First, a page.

Your Best Defense Against A Bank Levy
A Collection Due Process Hearing, also known as a CDP hearing, maybe your last best chance to resolve a tax controversy and stop a bank levy with the IRS short of tax litigation.
The IRS does not allow taxpayers to request these hearings for “frivolous” reasons. That includes refusing to pay tax on religious or moral grounds.
What Are Some Legitimate Reasons to Request a CDP Hearing?
- You want to seek payment alternatives such as a payment plan or an offer in compromise. To get these plans accepted, you must file all delinquent returns.
- You have a terminal illness and overwhelming medical bills.
- You can’t pay because you’re living on Social Security or unemployment.
- You can’t afford to pay with your income—the IRS has strict guidelines on this type of hardship arrangement.
Generally, the IRS must issue a Notice of Intent to Levy and Right to Request a Hearing before it sends a levy. Requesting a Collection Due Process Hearing
Complete Form 12153 Request for a Collection Due Process Hearing, and send it to the IRS at the address shown on the lien or levy notice within 30 days.
The taxpayer should check the IRS actions that he disagrees with and explain why he disagrees with such actions.
If the taxpayer receives both a lien and a bank levy notice, the taxpayer may appeal both actions.
The taxpayer must identify all reasons for disagreement, and may raise the following issues relating to the unpaid tax:
a. Appropriateness of collection actions;
c. Appropriate spousal defenses; and
d. The existence or amount of the tax, but only if the taxpayer did not receive a notice of deficiency or did not otherwise have an opportunity to dispute the tax liability.
- To preserve the right to go to court, Form 12153 must be sent to the IRS within 30 days of receipt of the notice from the IRS.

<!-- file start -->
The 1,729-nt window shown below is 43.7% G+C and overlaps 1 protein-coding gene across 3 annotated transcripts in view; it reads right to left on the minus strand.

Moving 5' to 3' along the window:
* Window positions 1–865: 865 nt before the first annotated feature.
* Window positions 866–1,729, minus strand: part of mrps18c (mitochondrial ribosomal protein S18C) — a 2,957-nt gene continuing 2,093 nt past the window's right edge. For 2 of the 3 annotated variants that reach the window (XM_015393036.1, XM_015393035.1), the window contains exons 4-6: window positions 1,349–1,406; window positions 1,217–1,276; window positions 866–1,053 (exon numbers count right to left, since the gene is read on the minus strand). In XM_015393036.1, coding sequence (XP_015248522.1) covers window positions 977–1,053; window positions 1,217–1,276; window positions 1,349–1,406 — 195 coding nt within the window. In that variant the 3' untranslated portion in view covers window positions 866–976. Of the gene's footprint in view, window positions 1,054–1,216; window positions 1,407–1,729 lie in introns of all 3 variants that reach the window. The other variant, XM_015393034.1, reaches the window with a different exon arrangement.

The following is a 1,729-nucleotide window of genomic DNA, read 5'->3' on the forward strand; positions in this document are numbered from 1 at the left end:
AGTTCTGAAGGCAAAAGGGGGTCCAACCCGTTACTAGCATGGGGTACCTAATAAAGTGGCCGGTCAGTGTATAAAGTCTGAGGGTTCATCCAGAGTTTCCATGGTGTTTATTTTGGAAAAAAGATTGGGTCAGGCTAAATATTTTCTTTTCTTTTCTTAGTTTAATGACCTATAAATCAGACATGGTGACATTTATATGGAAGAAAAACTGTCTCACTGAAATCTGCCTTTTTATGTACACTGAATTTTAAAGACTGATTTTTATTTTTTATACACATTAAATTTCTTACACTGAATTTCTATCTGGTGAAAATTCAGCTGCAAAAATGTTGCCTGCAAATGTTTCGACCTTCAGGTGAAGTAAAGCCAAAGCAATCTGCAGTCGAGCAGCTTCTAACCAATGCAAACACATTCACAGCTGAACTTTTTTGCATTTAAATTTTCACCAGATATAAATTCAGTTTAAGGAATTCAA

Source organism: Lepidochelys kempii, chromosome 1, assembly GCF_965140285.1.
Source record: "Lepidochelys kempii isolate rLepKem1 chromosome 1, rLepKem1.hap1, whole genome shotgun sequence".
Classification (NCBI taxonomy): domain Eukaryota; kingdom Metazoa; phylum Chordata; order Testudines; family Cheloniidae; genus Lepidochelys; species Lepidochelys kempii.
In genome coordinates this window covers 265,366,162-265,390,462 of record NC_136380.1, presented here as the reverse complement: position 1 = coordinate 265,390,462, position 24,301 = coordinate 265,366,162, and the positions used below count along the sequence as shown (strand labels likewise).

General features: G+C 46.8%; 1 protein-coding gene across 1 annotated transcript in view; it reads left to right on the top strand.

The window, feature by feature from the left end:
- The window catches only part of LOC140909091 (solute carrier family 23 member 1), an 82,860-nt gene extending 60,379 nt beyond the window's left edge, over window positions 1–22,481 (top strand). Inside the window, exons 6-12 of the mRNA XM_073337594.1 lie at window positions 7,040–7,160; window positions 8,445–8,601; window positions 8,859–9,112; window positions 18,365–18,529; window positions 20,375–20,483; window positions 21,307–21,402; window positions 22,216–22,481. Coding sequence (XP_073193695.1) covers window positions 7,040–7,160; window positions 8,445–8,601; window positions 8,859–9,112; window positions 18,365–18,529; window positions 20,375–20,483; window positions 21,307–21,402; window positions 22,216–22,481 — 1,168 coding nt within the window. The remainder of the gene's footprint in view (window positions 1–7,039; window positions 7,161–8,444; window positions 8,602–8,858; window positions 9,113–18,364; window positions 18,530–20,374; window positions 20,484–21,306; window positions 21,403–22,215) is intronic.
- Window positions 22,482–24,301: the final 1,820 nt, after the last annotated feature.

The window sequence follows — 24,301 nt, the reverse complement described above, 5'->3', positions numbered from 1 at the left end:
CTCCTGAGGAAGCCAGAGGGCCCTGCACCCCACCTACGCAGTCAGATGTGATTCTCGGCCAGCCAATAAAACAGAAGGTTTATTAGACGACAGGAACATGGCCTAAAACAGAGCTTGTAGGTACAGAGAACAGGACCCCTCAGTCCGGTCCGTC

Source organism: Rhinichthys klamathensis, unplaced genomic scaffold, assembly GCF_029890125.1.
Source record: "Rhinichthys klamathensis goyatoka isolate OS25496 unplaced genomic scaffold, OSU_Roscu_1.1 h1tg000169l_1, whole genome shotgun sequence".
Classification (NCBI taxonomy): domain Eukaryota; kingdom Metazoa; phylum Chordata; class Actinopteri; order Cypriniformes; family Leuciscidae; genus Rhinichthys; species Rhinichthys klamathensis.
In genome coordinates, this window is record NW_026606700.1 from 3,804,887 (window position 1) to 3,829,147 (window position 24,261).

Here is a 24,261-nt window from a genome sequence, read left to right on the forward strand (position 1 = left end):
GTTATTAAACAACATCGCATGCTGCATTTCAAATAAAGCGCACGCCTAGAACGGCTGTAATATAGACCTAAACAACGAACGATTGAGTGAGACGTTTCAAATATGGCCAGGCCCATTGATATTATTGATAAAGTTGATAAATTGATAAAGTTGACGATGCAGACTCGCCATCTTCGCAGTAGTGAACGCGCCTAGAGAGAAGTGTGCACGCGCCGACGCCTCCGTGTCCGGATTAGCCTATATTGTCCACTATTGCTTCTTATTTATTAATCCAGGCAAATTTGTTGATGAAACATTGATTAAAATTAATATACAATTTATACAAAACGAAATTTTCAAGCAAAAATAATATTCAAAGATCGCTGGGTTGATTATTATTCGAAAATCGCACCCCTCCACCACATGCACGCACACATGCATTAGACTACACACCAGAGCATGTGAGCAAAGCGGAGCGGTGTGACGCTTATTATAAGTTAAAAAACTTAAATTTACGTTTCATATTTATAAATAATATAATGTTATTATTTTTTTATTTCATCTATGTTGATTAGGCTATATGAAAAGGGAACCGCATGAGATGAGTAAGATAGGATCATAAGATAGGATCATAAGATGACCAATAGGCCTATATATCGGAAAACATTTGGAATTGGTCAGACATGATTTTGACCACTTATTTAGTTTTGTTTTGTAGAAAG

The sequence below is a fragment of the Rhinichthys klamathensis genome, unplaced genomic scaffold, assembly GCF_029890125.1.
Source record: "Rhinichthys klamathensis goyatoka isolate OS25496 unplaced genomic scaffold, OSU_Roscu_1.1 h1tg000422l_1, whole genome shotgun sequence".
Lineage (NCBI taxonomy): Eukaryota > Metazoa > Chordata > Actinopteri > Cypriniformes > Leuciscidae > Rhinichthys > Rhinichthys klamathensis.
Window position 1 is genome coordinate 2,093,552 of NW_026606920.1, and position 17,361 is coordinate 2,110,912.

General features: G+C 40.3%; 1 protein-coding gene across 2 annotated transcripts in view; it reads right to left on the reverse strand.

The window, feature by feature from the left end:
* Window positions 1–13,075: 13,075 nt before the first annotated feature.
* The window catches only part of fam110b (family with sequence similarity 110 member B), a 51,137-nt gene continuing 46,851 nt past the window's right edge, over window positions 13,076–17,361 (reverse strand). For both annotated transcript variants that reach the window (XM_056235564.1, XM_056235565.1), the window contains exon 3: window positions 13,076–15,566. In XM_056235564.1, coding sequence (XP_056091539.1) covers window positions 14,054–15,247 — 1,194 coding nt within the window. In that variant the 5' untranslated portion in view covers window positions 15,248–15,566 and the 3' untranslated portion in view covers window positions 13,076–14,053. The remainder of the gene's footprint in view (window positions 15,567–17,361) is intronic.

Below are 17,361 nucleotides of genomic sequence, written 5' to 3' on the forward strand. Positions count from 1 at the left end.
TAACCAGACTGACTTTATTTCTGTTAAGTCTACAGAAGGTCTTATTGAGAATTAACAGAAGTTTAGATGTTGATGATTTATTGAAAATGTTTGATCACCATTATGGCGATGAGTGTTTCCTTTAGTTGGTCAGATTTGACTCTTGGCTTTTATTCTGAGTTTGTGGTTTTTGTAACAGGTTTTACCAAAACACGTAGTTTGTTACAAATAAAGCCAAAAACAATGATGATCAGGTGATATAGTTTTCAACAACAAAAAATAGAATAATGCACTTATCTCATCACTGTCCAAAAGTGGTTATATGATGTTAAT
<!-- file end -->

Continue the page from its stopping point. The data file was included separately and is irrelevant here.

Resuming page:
- Under CDP, a taxpayer is entitled to only one hearing relating to a lien notice and one hearing relating to a levy notice, for each taxable period.
- If a taxpayer receives a subsequent lien or levy notice after requesting a hearing on an earlier notice, Appeals can consider both matters at the same time.
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Frequently Asked Questions
What Is A Financial Institution (Bank Account) Levy?
A bank levy is an order from the IRS to seize money from a taxpayer's bank account. The levy can be in the form of all the money in the account or a certain percentage of it. The IRS is usually pretty aggressive in going after levies, so taxpayers should always try to reach out and negotiate with the agency if they're having trouble paying their taxes.
How A Bank Account Levy Works?
A bank levy is when a creditor seizes money from a debtor's bank account to satisfy a debt. The money seized can be used to pay the creditor directly, or it can be used to pay off the debt in full. If there's not enough money in the account to cover the entire debt, the creditor may seize whatever money is in the account, even if that means taking all of the money and leaving the debtor with an empty bank account.
The Federal Government has several options for collecting tax debts, including wage garnishment, asset seizure, and bank levy. Which option they choose depends on several factors, including how much money they think they can get from the debtor and how much hassle they're willing to go
Avoiding A Financial Institution Levy: What Can We Do?
Try to negotiate a payment plan with the IRS. They may be more willing to work with you if they know you're trying to make a payment plan and not just ignoring them. You may be able to avoid legal action and have taxes withheld from your paycheck if you pay off any outstanding debts before they become due.
How Long Does A Levy Stay On Your Bank Account?
A levy stays on your bank account until it's paid in full or released. A levy is a legal seizure of your property to satisfy a debt. The IRS can seize funds from your bank account, wages, or assets to pay your tax debt.